Some have said that the unique storytelling device -- essentially retelling the tale through different eyes over each hour, finally culminating in the sinking itself and finding out the fate of the various characters we've been introduced to -- is what doomed the show from the start.  That's not much of an excuse; I'm sure a cable network audience would have been able to follow the story just fine. What happened to Titanic, a hundred years after her sinking, is that ABC possibly over-estimated the appeal and thought that viewers would find it on a dreary Saturday then seek it out on the next night to find out the rest of the story.  Or else ABC was throwing it away because they didn't think the usual broadcast network TV audience would want to watch it anyway. 

Can I say that this really belonged on PBS?  Although the four-hours are available right now to watch on ABC's website (but not OnDemand, interestingly), if I were ABC I'd offer a run to PBS.  This Titanic wouldn't exist without Julian Fellowes' huge highbrow success with Downton Abbey, here in the U.S. and all over the world, so PBS deserves a taste of it.  The PBS audience would appreciate Titanic, even if the ABC audience didn't.

Saturday, April 14, 2012

Titanic at 100: Maximum Disaster at Sea, Miniseries on TV!

Despite ABC's somewhat weird scheduling of their imported British miniseries Titanic -- three of the four hours air tonight Saturday from 8p - 11pm, then the final part airs tomorrow Sunday at 9pm for one hour, sandwiched between regular programming -- viewers loving both all things Titanic and recent PBS sensation Downton Abbey will be in heaven.  DA's creative force Julian Fellowes is one of the chaps behind this newest version of the Titanic story, and it also features several DA alumni in this multi-point-of-view Rashomon-like retelling of the castastrophic event.  Viewers will meet and experience Titanic's maiden voyage through different passengers' experiences, then in the concluding hour we will see their fates played out before us. 

Eagle-eyed viewers spot some of the creme-de-la-creme of British acting talent throughout the four hours, including familiar faces from The Tudors, Bleak House, the Harry Potter films, and others.  This Titanic might better have played on PBS, and surely they could have done a less messy job with the programming than splitting the mini up as ABC has done, but many viewers will probably DVR it anyway so no harm done, really.  Still, mustn't grumble!  Here's a selection of promos from various outlets for Titanic:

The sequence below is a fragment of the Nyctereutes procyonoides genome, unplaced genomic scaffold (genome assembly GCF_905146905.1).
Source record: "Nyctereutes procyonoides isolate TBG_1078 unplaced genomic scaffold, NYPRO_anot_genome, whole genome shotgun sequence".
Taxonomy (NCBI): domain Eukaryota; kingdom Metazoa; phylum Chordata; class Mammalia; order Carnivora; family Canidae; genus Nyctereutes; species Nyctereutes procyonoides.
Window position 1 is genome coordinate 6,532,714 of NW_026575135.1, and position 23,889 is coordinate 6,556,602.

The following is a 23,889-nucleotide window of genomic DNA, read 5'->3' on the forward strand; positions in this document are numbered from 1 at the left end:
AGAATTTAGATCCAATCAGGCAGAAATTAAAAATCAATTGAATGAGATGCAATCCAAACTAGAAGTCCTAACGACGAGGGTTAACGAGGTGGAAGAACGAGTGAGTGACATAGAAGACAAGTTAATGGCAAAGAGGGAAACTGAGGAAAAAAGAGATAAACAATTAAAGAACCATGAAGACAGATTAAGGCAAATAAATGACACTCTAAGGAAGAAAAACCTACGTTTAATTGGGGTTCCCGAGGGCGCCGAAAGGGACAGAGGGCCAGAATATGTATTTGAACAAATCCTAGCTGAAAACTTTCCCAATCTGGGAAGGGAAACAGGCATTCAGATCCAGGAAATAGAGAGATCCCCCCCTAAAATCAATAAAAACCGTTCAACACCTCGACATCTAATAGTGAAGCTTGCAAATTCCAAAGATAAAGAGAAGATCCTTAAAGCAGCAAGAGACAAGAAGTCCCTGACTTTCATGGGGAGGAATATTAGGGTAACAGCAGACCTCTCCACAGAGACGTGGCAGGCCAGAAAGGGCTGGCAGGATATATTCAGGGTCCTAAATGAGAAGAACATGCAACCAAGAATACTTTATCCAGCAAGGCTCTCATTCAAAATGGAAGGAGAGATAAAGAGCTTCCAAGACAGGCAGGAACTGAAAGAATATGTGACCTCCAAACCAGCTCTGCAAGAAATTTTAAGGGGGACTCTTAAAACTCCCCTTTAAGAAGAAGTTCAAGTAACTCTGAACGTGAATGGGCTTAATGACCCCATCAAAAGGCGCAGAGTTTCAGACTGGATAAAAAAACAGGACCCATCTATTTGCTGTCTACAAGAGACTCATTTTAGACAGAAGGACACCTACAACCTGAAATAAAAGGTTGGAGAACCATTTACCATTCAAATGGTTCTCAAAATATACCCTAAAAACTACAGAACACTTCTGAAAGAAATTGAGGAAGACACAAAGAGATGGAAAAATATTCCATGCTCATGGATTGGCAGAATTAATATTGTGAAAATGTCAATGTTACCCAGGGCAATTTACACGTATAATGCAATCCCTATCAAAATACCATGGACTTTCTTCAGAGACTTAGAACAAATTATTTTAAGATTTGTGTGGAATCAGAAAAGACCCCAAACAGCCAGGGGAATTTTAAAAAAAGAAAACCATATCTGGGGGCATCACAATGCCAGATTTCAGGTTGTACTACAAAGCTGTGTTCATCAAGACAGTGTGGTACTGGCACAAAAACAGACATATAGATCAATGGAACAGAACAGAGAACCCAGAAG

Titanic isn't a new subject for TV miniseries.  In 1979 ABC made big splash (sorry about that!) with their September start-of-season presentation of S.O.S. Titanic, with David Janssen top-billed in his role as John Jacob Astor.  Perennial TV favorite Cloris Leachman landed the plum role of the raucous Molly Brown, a just post-Alien Ian Holm played Bruce Ismay, plus Susan St. James, David Warner, an early Helen Mirren, and Ed Bishop (from cult favorite series U.F.O.) also co-starred.  There is a new DVD out on this TVM, but it's been severely edited down from the original 140 minute version.

In November of 1996 CBS premiered their new two-part Titanic miniseries, a lavish production starring George C. Scott as Captain Smith, Peter Gallagher and Catherine Zeta-Jones as a pair of ill-fated lovers, Roger Rees as Bruce Ismay, Eva Marie Saint as a first class snob, and this time around Marilu Henner stood in for the Denver millionairess Molly Brown.  (The whole movie seems to be available for now on YouTube beginning here.)  You can check out a couple of good trailers for the miniseries on the Titanic Internet Movie Database page, too.

Of course we're looking forward to ABC tonight -- not sure if it will be up OnDemand after the initial airing, so perhaps you need to DVR in case you can't watch in real time -- not because we expect it will show anything particularly new, but because the story of the Titanic is timeless.  Attention must be paid, and TV is the place to do it.



Titanic at 100: The Night Gallery!